Iona hails Web services

Iona Technologies is realigning itself around Web services integration, offering one of the strongest signs that the technology...

Iona Technologies is realigning itself around Web services integration, offering one of the strongest signs that the technology is finally becoming a reality.

Standards-based heterogeneous Web services technologies represent a fundamental shift in the IT industry, said Iona chief executive Barry Morris.

Commenting on the ability of Web services to break down traditional vendor power bases around proprietary solutions, Morris said: "Web services is the equivalent of TCP/IP in that context."

As previously reported, Iona has realigned its products around Web services integration and application servers.

To that end, the company unveiled its standards-based Orbix E2A (End To Anywhere) platform, claiming it is the first Web services integration platform not to treat Web services as an additional feature. The product includes business-to-business, enterprise integration and application development functionality.

Iona's partners and customers, including Microsoft, Nordstrom.com, Zurich Insurance, BroadVision, HotJobs.com, PricewaterhouseCoopers Consulting, IT integrator Science Applications International (SAIC) and Gartner, said they would back the strategy.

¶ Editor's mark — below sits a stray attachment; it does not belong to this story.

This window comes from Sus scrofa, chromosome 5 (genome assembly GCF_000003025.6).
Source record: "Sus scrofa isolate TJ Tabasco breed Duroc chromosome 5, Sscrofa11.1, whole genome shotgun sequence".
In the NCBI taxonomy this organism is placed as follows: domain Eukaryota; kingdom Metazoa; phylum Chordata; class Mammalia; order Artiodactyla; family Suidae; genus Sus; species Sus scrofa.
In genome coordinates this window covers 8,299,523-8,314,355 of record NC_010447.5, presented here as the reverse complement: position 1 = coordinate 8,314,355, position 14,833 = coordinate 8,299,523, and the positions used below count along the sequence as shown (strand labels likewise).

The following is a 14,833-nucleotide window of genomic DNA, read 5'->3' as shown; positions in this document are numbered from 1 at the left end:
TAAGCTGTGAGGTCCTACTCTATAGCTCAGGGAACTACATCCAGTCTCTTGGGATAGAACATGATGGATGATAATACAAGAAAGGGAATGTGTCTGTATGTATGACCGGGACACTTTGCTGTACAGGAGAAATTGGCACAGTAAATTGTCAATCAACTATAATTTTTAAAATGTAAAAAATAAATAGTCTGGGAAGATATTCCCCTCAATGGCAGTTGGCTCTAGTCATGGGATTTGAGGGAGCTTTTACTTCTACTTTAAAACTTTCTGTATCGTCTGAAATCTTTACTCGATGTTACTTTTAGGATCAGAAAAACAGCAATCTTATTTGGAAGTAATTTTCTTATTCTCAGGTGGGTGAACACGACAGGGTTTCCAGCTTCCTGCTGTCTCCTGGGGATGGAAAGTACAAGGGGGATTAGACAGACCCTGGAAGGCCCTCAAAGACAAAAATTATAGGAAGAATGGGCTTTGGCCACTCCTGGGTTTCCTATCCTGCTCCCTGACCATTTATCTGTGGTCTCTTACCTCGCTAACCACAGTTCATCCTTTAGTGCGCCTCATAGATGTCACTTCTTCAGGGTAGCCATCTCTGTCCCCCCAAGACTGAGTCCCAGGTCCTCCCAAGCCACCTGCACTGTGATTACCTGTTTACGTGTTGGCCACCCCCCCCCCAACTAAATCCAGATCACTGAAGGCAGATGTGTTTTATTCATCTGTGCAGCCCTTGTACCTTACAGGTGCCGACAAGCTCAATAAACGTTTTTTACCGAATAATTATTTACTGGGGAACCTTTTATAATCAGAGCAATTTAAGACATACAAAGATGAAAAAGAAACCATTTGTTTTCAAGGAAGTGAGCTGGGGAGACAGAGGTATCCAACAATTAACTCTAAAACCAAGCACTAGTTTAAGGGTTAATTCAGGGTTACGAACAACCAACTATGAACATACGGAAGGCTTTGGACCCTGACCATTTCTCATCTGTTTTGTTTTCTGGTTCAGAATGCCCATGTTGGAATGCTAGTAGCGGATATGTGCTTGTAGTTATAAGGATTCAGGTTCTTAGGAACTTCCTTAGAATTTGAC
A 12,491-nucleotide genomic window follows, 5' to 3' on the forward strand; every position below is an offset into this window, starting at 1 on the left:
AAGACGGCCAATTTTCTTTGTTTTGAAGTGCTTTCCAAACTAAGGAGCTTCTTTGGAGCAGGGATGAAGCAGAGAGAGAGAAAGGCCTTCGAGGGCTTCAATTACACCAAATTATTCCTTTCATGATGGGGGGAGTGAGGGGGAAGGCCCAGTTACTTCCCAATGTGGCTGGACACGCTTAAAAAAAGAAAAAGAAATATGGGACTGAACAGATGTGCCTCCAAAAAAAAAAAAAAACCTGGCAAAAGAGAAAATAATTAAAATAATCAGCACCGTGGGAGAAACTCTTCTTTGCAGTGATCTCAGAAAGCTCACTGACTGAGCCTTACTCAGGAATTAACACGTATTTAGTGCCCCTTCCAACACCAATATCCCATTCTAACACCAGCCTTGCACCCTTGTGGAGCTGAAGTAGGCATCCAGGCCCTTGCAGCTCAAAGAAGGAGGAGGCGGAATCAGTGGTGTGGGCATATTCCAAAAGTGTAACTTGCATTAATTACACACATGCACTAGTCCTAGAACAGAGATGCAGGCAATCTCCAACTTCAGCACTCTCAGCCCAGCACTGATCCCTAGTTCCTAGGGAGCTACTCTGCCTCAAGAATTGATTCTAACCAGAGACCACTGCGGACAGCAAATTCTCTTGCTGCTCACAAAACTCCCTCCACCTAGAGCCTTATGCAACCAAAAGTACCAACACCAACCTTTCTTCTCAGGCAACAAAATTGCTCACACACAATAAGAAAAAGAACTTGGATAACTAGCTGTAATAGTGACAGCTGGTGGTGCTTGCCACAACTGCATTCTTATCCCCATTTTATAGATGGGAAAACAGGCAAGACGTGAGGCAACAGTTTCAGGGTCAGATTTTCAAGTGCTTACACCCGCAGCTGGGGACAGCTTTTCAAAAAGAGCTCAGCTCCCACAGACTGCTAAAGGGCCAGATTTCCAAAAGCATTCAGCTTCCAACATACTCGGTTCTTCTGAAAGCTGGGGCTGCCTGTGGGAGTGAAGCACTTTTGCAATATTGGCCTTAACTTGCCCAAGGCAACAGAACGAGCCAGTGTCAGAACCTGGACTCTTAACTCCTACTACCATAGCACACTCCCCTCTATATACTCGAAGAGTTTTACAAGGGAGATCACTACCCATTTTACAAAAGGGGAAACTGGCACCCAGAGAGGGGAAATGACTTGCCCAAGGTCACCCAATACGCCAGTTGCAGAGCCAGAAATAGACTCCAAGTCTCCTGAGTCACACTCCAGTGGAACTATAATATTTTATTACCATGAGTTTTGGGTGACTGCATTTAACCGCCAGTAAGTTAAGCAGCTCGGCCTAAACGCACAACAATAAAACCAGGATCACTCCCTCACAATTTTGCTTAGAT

Paul Onnen, Nordstrom's chief technology officer, said the company's online sales outlet has gained tangible benefits from using Iona's Web services technology. The technology "allows us to only show the products that are actually available for sale," said Onnen.

Orbix E2A has enabled Nordstrom to provide a single interface to different divisions inside the company, he added.

Nordstrom no longer relies on outside help from systems integrators for enterprise application integration. The result is some of Nordstrom's 75 IT staff have been redeployed to other areas of the company, and IT staff levels have not grown, despite more than 300% growth in online sales since last year, said Onnen.

One of the integrators affected by the Web services business model is KPMG. However, KPMG vice-president David Sanders said he is not worried about the prospect that customers will no longer need the company's integration services. "I don't have a problem with the [Web services] concept, because there are plenty of other customers out there who are not where Nordstrom is," he said.

Charles Fitzgerald, general manager of Microsoft's .Net platform strategy, backed Iona's increased focus on Web services. "We think of Web services as the way you build applications for the 21st century," he said.

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